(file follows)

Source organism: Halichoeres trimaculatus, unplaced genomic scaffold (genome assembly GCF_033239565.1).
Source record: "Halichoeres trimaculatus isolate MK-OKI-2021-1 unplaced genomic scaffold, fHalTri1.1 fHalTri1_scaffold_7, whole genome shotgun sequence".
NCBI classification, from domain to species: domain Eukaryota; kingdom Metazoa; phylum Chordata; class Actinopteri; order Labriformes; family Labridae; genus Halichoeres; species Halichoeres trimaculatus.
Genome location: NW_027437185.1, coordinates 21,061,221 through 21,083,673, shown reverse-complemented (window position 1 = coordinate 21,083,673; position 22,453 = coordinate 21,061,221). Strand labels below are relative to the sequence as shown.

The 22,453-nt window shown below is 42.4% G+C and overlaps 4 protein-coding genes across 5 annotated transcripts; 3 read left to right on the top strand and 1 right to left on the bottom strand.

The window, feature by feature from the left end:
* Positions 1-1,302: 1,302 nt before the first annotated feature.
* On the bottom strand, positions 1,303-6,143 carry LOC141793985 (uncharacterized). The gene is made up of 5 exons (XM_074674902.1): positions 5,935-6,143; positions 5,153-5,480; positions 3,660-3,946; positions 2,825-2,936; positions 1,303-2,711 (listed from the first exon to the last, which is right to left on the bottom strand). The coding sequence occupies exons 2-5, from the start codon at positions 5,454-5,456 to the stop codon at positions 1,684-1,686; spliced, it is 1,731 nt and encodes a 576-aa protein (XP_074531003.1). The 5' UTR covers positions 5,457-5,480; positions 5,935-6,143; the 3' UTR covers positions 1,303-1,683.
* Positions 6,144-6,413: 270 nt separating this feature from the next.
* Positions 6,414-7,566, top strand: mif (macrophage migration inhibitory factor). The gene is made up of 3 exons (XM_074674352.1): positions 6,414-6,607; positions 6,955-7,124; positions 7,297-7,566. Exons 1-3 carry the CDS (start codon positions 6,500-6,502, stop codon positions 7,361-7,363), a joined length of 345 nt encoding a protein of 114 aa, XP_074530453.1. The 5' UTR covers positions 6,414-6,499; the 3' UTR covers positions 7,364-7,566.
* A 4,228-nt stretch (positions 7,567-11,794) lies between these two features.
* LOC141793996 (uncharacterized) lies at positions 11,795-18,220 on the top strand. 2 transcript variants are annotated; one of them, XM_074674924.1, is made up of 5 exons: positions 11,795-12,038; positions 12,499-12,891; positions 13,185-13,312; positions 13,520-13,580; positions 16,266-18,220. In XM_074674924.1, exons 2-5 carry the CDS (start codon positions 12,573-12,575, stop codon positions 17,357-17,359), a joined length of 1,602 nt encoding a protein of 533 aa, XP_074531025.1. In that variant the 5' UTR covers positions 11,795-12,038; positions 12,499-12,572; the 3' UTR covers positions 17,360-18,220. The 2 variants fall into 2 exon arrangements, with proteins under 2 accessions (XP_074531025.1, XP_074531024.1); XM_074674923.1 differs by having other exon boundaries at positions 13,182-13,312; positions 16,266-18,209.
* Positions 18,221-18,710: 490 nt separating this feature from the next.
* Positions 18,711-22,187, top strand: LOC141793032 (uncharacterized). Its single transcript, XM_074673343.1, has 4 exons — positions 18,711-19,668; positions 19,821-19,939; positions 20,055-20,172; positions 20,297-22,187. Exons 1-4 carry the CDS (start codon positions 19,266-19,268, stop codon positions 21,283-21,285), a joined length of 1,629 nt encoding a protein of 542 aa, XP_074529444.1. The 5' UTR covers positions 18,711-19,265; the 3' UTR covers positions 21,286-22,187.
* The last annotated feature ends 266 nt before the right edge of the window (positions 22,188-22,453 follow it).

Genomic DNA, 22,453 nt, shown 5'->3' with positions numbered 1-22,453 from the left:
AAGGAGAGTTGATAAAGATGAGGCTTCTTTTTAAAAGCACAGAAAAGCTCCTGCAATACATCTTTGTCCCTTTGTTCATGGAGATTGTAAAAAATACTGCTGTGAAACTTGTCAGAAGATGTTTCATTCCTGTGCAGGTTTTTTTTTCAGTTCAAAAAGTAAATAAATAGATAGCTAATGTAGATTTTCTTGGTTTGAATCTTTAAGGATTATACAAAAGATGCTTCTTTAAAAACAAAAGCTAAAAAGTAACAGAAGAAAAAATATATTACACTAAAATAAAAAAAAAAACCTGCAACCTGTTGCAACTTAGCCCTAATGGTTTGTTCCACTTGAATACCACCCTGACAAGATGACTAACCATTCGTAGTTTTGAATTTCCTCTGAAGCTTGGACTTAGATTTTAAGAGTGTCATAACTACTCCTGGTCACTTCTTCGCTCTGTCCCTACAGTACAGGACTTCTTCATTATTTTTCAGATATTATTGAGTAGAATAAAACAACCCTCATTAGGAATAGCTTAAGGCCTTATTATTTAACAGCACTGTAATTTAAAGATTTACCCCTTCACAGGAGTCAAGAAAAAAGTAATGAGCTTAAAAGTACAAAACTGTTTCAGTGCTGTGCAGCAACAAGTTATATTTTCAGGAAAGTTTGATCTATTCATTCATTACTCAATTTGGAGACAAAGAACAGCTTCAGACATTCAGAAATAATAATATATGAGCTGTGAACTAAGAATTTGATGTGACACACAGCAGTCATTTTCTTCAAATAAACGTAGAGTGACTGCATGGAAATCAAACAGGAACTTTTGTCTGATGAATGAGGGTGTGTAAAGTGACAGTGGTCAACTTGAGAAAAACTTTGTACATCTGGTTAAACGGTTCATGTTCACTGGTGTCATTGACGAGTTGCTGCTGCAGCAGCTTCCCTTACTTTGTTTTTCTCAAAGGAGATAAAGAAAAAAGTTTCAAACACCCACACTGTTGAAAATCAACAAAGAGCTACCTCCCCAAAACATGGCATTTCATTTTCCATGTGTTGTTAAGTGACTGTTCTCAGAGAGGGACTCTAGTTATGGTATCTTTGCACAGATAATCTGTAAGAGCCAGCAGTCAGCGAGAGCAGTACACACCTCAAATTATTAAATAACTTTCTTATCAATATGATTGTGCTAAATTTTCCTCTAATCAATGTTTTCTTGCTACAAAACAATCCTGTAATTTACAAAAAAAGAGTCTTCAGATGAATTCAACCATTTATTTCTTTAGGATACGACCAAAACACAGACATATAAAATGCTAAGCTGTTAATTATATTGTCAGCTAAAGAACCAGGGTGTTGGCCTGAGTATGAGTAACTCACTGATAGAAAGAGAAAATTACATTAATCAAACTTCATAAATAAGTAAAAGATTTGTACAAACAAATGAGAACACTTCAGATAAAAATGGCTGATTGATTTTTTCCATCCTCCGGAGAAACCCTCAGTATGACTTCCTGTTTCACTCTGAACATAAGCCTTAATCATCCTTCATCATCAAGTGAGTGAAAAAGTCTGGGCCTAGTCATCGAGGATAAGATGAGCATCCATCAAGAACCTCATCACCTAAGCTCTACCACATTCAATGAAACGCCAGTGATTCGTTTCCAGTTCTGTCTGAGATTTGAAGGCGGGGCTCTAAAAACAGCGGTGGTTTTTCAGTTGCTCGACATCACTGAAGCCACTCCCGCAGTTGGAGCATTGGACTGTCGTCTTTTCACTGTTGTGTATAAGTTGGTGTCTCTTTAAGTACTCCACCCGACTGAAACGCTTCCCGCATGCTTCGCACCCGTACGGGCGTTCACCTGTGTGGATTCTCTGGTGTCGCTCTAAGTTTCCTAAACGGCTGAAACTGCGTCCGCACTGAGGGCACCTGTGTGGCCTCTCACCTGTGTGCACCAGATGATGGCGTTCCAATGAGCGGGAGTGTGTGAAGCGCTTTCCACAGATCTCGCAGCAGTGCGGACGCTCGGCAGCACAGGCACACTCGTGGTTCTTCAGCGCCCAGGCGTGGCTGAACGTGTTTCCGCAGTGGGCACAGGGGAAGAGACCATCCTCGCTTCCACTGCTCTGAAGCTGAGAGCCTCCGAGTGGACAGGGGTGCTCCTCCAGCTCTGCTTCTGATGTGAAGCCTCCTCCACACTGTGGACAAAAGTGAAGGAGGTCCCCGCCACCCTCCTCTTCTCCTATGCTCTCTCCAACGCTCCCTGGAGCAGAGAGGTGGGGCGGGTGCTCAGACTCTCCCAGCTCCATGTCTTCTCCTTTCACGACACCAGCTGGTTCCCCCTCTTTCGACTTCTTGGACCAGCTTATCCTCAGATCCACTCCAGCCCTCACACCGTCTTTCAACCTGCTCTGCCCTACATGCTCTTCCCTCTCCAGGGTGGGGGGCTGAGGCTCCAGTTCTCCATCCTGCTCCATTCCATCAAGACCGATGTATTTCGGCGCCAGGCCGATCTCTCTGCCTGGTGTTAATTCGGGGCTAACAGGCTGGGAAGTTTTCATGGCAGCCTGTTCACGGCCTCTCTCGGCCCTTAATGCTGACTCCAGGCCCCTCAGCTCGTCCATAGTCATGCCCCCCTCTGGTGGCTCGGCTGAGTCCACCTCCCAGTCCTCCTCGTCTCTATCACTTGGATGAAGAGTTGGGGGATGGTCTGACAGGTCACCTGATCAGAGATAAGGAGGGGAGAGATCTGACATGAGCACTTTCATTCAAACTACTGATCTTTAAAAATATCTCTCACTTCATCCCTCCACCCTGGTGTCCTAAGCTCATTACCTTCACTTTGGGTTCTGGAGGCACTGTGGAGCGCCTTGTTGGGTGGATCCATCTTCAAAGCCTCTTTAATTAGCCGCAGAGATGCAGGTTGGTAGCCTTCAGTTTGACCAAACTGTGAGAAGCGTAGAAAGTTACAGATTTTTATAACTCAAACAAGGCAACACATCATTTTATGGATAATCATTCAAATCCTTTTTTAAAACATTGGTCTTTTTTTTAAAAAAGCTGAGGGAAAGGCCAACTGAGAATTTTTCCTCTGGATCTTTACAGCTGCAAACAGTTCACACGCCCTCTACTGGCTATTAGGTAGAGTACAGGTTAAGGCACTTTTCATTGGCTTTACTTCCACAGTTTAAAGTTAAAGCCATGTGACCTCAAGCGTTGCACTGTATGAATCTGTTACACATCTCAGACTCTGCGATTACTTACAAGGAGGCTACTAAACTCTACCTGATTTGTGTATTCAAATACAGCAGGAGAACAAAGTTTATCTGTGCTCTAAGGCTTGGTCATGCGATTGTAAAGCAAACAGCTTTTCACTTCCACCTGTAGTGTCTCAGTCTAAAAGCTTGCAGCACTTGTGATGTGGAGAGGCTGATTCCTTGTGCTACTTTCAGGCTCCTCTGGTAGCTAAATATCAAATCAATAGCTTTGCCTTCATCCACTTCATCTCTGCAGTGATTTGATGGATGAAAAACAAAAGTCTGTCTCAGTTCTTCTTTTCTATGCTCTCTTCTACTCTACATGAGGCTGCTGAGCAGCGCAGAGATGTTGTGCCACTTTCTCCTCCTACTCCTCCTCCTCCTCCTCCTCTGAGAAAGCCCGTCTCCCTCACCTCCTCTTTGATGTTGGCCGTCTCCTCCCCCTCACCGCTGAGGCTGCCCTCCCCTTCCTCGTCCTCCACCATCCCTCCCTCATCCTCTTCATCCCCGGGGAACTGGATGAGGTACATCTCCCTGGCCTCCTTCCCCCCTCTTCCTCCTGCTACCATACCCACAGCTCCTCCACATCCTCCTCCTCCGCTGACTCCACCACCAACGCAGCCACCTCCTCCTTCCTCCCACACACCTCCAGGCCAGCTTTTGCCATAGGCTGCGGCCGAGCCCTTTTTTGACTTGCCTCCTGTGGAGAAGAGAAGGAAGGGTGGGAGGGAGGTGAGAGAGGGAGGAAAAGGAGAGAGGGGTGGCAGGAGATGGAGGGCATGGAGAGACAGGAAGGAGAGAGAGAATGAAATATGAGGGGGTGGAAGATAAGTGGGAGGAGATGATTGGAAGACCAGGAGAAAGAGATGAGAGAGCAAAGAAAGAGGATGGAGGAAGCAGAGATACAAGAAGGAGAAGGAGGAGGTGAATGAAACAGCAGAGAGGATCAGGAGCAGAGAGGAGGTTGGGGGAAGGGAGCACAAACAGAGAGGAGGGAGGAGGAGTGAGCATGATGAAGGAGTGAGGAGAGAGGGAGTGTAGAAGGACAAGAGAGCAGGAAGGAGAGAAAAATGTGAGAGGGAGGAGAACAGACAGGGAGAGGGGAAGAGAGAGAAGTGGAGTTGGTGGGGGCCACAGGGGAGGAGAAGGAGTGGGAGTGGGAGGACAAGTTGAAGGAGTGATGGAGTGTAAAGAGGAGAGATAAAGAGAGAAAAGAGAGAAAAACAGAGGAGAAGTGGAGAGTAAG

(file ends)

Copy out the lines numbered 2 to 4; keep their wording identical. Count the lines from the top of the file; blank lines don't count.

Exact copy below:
Source record: "Halichoeres trimaculatus isolate MK-OKI-2021-1 unplaced genomic scaffold, fHalTri1.1 fHalTri1_scaffold_7, whole genome shotgun sequence".
NCBI classification, from domain to species: domain Eukaryota; kingdom Metazoa; phylum Chordata; class Actinopteri; order Labriformes; family Labridae; genus Halichoeres; species Halichoeres trimaculatus.
Genome location: NW_027437185.1, coordinates 21,061,221 through 21,083,673, shown reverse-complemented (window position 1 = coordinate 21,083,673; position 22,453 = coordinate 21,061,221). Strand labels below are relative to the sequence as shown.